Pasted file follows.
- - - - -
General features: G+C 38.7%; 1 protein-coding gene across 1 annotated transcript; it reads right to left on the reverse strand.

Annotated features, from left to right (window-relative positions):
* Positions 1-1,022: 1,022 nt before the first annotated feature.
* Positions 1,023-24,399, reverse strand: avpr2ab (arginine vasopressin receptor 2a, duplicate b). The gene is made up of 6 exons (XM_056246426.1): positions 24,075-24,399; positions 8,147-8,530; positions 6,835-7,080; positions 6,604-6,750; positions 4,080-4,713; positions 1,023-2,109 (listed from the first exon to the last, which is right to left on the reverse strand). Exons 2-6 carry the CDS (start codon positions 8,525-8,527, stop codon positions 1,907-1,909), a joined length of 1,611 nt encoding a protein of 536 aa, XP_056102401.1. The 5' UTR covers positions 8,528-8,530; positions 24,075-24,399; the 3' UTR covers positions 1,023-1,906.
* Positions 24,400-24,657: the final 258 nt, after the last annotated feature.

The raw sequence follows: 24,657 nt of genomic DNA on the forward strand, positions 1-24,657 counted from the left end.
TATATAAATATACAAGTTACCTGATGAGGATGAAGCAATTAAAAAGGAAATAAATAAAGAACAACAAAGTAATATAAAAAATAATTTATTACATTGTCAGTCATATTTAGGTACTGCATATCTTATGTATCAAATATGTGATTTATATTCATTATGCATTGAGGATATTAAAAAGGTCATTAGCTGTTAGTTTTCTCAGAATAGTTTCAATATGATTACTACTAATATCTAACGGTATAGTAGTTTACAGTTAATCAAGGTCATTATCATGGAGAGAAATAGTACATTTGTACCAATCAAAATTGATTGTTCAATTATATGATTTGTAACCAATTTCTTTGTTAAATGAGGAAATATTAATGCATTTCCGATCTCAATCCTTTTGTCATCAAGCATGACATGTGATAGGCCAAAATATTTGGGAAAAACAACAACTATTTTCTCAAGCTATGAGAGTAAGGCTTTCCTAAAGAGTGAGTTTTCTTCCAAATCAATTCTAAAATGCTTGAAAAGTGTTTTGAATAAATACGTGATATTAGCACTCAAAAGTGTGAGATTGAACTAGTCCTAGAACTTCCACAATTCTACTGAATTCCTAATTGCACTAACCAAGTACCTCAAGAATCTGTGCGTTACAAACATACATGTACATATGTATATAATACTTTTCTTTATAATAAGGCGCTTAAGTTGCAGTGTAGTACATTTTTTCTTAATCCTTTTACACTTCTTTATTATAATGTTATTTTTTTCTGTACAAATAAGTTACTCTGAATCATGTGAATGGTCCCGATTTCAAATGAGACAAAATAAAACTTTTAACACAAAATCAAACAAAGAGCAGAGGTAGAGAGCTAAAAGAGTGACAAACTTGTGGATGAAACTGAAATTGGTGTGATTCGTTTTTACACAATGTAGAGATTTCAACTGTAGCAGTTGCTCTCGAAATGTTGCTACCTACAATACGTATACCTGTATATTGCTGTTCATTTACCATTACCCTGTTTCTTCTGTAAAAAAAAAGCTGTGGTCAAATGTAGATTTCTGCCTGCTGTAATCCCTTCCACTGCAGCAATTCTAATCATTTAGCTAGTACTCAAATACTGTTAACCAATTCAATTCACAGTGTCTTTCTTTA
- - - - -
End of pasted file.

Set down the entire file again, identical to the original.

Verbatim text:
General features: G+C 38.7%; 1 protein-coding gene across 1 annotated transcript; it reads right to left on the reverse strand.

Annotated features, from left to right (window-relative positions):
* Positions 1-1,022: 1,022 nt before the first annotated feature.
* Positions 1,023-24,399, reverse strand: avpr2ab (arginine vasopressin receptor 2a, duplicate b). The gene is made up of 6 exons (XM_056246426.1): positions 24,075-24,399; positions 8,147-8,530; positions 6,835-7,080; positions 6,604-6,750; positions 4,080-4,713; positions 1,023-2,109 (listed from the first exon to the last, which is right to left on the reverse strand). Exons 2-6 carry the CDS (start codon positions 8,525-8,527, stop codon positions 1,907-1,909), a joined length of 1,611 nt encoding a protein of 536 aa, XP_056102401.1. The 5' UTR covers positions 8,528-8,530; positions 24,075-24,399; the 3' UTR covers positions 1,023-1,906.
* Positions 24,400-24,657: the final 258 nt, after the last annotated feature.

The raw sequence follows: 24,657 nt of genomic DNA on the forward strand, positions 1-24,657 counted from the left end.
TATATAAATATACAAGTTACCTGATGAGGATGAAGCAATTAAAAAGGAAATAAATAAAGAACAACAAAGTAATATAAAAAATAATTTATTACATTGTCAGTCATATTTAGGTACTGCATATCTTATGTATCAAATATGTGATTTATATTCATTATGCATTGAGGATATTAAAAAGGTCATTAGCTGTTAGTTTTCTCAGAATAGTTTCAATATGATTACTACTAATATCTAACGGTATAGTAGTTTACAGTTAATCAAGGTCATTATCATGGAGAGAAATAGTACATTTGTACCAATCAAAATTGATTGTTCAATTATATGATTTGTAACCAATTTCTTTGTTAAATGAGGAAATATTAATGCATTTCCGATCTCAATCCTTTTGTCATCAAGCATGACATGTGATAGGCCAAAATATTTGGGAAAAACAACAACTATTTTCTCAAGCTATGAGAGTAAGGCTTTCCTAAAGAGTGAGTTTTCTTCCAAATCAATTCTAAAATGCTTGAAAAGTGTTTTGAATAAATACGTGATATTAGCACTCAAAAGTGTGAGATTGAACTAGTCCTAGAACTTCCACAATTCTACTGAATTCCTAATTGCACTAACCAAGTACCTCAAGAATCTGTGCGTTACAAACATACATGTACATATGTATATAATACTTTTCTTTATAATAAGGCGCTTAAGTTGCAGTGTAGTACATTTTTTCTTAATCCTTTTACACTTCTTTATTATAATGTTATTTTTTTCTGTACAAATAAGTTACTCTGAATCATGTGAATGGTCCCGATTTCAAATGAGACAAAATAAAACTTTTAACACAAAATCAAACAAAGAGCAGAGGTAGAGAGCTAAAAGAGTGACAAACTTGTGGATGAAACTGAAATTGGTGTGATTCGTTTTTACACAATGTAGAGATTTCAACTGTAGCAGTTGCTCTCGAAATGTTGCTACCTACAATACGTATACCTGTATATTGCTGTTCATTTACCATTACCCTGTTTCTTCTGTAAAAAAAAAGCTGTGGTCAAATGTAGATTTCTGCCTGCTGTAATCCCTTCCACTGCAGCAATTCTAATCATTTAGCTAGTACTCAAATACTGTTAACCAATTCAATTCACAGTGTCTTTCTTTA